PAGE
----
The policy sets China apart from most other countries which are trying to live with the virus.

But the increased transmissibility and milder nature of the Omicron variant has led to questions over whether the current strategy is sustainable in the long run.

Some Shanghai residents have complained about the seemingly endless cycles of testing, suggesting that the cost of zero-COVID had become too high.

China’s national health commission reported more than 4,500 new domestically transmitted cases on Sunday. China reported almost 5,000 COVID-19 cases on Friday, as authorities continued to battle an outbreak of the highly transmissible Omicron variant. Following the death of a nurse in Shanghai who was denied hospitalization after an asthma attack, many are angry that China’s COVID responses appear to be causing more deaths than the virus itself.

Domestically acquired COVID-19 infections jumped from 175 on 7 March to 3507 on 14 March. Asymptomatic infections, which China tracks separately, surged as well. The government has put 37 million people in the southern city of Shenzhen and the north-eastern province of Jilin under lockdown orders, with many elsewhere facing travel and other restrictions.

Meanwhile in Hong Kong the “zero covid” policy seems to be having an impact exactly opposite to what’s expected. Nearly half the foreign businesses are planning to relocate. Foreign businesses have for decades reaped the benefits of setting up shop in Hong Kong, a historically stable, expat-friendly finance hub at the doorstep of mainland China. But lately, as Beijing has tightened its grip on the former British colony, those firms are increasingly eyeing the exits. Nearly half of all European businesses in Hong Kong are considering relocating in the next year, according to a new report. Companies cite the local government’s extremely strict COVID-19 protocols that mirror those on the mainland. Among the firms planning to leave, 25% said they would fully relocate out of Hong Kong in the next 12 months, while 24% plan to relocate at least partially. Only 17% of the companies said they don’t have any relocation plans for the next 12 months.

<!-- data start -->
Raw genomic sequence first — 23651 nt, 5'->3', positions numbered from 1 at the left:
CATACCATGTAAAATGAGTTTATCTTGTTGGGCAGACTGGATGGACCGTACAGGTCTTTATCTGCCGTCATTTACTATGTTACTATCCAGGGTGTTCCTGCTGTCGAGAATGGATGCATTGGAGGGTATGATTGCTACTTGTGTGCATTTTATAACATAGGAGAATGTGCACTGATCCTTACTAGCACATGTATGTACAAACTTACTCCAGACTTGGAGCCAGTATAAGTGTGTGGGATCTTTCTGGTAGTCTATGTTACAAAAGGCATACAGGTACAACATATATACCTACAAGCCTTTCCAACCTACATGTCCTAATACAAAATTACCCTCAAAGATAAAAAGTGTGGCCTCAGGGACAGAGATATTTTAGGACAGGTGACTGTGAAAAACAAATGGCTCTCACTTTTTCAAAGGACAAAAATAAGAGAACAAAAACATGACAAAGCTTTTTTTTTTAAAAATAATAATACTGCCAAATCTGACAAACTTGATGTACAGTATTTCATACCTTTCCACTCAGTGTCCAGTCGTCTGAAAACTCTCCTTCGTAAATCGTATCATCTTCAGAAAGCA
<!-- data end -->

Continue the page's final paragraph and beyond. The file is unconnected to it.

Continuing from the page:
Elsewhere, South Korea and Vietnam, which managed to keep cases very low during the first 2 years of the pandemic, have also seen explosions due to Omicron, with South Korea now reporting more than 300,000 cases daily and Vietnam more than 200,000. Many European countries that recently relaxed or abandoned control measures are recording COVID-19 rebounds as well, with double-digit percentage increases in infections over the past 2 weeks.


The virus is up to its old tricks, as it has the world at large  ever since the pandemic hit more than two years ago. It’s mutating pretty effectively. Barely two months after the Omicron wave, U.S. epidemiologists are already warning of another swell in the pandemic.